Pericardial effusion history and symptoms

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Editor-In-Chief: C. Michael Gibson, M.S., M.D. [1]; Associate Editor-In-Chief: Cafer Zorkun, M.D., Ph.D. [2]

Overview

Pericardial effusion is a relatively common finding and sometimes the clinical picture of the patient leads directly to the cause for pericardial effusion. Mild pericardial effusion is a relatively a common finding, especially in elderly women and they are usually asymptomatic. Common symptoms may include fever, fatigue, muscle aches, shortness of breath, nausea, vomiting, and diarrhea. Large, serious pericardial effusions, or smaller ones that develop quickly, may cause other symptoms that include shortness of breath, palpitations (sensation that the heart is pounding or beating fast), light-headedness , and cool, clammy skin.

History and Symptoms

  • Mild pericardial effusion is a relatively a common finding, especially in elderly women and they are usually asymptomatic.
  • When inflammation of the sac causes a pericardial effusion, the main symptom is chest pain.
    • It may get worse when you breathe deeply and better when you lean forward.

Common symptoms may include:

  • Fever
  • Fatigue
  • Muscle aches
  • Shortness of breath
  • Nausea, vomiting, and diarrhea

Large, serious pericardial effusions, or smaller ones that develop quickly, may cause other symptoms that include:

  • Shortness of breath
  • Palpitations (sensation that the heart is pounding or beating fast)
  • Light-headedness or passing out
  • Cool, clammy skin

A pericardial effusion with these symptoms is a medical emergency and may be life-threatening.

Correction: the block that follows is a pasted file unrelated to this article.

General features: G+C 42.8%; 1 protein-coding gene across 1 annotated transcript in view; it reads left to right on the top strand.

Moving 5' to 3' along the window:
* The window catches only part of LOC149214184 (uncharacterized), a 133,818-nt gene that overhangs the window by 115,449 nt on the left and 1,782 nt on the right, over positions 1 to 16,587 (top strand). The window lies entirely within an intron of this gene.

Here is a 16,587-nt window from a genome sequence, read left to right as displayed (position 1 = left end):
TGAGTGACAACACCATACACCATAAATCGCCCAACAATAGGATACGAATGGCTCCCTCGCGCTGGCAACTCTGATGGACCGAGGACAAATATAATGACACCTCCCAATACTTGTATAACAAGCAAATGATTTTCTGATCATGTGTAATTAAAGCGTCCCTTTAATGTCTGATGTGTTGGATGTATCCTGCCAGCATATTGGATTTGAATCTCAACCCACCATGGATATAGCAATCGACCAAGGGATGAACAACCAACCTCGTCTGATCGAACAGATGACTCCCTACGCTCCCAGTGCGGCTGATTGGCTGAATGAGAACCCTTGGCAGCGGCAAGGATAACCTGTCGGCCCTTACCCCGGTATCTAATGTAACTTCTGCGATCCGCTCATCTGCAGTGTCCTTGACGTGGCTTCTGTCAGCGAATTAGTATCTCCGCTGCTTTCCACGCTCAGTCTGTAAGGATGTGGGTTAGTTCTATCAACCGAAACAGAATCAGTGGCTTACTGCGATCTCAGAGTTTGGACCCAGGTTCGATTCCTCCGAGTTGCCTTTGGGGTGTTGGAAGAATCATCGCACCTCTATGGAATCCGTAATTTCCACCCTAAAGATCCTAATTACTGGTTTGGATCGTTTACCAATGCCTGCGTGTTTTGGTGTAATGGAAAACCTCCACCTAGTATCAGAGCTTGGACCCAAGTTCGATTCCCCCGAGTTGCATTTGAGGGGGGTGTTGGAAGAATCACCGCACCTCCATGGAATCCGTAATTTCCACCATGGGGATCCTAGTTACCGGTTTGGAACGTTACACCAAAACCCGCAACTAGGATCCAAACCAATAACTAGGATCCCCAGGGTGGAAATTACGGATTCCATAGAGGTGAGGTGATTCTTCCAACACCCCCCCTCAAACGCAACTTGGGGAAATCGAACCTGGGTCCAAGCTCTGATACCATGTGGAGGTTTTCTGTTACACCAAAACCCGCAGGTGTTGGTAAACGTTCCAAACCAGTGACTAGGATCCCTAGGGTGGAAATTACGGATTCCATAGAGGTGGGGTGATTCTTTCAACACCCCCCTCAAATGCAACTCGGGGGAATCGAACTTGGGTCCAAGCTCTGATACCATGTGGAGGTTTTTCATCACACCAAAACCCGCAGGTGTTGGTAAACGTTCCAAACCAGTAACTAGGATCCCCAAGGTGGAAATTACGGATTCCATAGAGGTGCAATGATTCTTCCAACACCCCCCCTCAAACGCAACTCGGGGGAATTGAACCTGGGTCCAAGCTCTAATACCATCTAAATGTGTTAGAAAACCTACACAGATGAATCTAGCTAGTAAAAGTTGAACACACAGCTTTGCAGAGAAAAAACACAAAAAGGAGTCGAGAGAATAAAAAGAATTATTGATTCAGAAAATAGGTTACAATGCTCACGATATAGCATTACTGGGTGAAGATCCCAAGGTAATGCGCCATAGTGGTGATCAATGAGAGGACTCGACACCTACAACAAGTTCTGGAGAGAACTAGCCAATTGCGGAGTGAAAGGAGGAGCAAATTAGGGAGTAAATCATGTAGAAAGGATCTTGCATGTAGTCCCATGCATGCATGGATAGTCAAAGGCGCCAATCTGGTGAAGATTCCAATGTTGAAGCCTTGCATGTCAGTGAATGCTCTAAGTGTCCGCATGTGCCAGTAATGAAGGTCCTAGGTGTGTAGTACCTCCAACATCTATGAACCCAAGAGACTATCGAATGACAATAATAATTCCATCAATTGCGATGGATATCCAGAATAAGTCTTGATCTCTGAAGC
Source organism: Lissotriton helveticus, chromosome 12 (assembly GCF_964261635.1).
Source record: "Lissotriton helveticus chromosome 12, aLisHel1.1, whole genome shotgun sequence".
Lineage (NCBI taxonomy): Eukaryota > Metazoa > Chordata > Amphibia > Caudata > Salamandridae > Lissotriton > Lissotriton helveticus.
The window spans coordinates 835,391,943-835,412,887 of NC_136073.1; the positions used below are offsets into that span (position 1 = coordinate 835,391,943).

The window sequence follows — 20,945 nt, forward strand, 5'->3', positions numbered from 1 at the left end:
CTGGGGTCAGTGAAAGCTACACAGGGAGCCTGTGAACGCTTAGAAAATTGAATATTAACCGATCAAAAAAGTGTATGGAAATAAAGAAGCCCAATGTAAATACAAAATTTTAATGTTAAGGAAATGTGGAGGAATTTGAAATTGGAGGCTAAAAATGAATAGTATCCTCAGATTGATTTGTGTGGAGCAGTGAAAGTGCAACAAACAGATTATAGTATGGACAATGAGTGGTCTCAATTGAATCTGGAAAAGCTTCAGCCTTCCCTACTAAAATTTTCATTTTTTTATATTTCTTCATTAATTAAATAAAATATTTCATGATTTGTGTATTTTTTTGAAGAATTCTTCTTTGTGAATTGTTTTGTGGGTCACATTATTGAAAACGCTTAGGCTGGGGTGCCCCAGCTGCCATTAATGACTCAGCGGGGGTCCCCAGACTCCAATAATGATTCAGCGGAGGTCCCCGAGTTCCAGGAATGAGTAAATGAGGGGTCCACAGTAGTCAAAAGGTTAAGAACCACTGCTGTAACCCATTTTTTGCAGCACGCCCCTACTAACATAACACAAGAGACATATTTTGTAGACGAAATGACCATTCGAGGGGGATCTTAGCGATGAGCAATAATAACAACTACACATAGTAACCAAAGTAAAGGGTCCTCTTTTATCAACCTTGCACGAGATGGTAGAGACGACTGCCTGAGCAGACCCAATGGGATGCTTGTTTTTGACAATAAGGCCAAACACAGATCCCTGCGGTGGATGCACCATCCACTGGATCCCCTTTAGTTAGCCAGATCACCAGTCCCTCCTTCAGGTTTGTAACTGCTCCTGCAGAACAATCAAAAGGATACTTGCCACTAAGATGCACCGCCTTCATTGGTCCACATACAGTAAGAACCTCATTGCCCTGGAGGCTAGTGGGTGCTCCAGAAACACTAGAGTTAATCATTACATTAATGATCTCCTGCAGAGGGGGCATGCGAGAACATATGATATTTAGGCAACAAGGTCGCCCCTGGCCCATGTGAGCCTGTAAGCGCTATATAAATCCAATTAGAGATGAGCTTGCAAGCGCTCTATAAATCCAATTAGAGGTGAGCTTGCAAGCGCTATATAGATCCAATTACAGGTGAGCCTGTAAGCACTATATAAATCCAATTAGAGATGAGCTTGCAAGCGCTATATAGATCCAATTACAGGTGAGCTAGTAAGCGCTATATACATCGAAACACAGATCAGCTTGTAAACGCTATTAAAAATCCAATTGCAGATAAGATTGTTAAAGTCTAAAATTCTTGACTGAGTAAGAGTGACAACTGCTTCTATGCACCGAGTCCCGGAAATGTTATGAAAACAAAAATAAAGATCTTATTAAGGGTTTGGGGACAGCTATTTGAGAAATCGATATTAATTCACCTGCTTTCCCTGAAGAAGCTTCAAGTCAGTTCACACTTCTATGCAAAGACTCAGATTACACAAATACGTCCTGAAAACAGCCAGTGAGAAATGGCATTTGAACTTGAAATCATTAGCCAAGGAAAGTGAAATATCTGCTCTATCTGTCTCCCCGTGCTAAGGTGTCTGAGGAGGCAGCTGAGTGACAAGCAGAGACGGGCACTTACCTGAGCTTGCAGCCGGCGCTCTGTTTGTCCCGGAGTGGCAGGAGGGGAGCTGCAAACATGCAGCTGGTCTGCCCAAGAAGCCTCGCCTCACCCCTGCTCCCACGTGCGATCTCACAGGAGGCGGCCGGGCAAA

• Chest pain, pressure symptoms occurs in patients with pericarditis. Other patients, without previous known diseases, seek medical attention because of dyspnea or nonspecific chest discomfort and the thoracic X-ray shows the presence of an enlarged cardiac silhouette with clear lungs.
  • Pericardial effusion is also present after a specific type of heart defect repair. An Atrial Septal Defect Secundum, or ASD, when repaired will most likely produce a pericardial effusion due to one of the methods of repair. One repair method of an ASD is to take a piece of the peridcardial tissue and use it as a patch for the hole in the atrial cavity.
  • Clinical manifestations of pericardial effusion depend on the rate of accumulation of fluid in the pericardial cavity. Rapid accumulation may cause elevated intrapericardial pressures with as little as 80 mL of fluid, while gradual accumulation of fluid can grow to 2 liters without symptoms.

References



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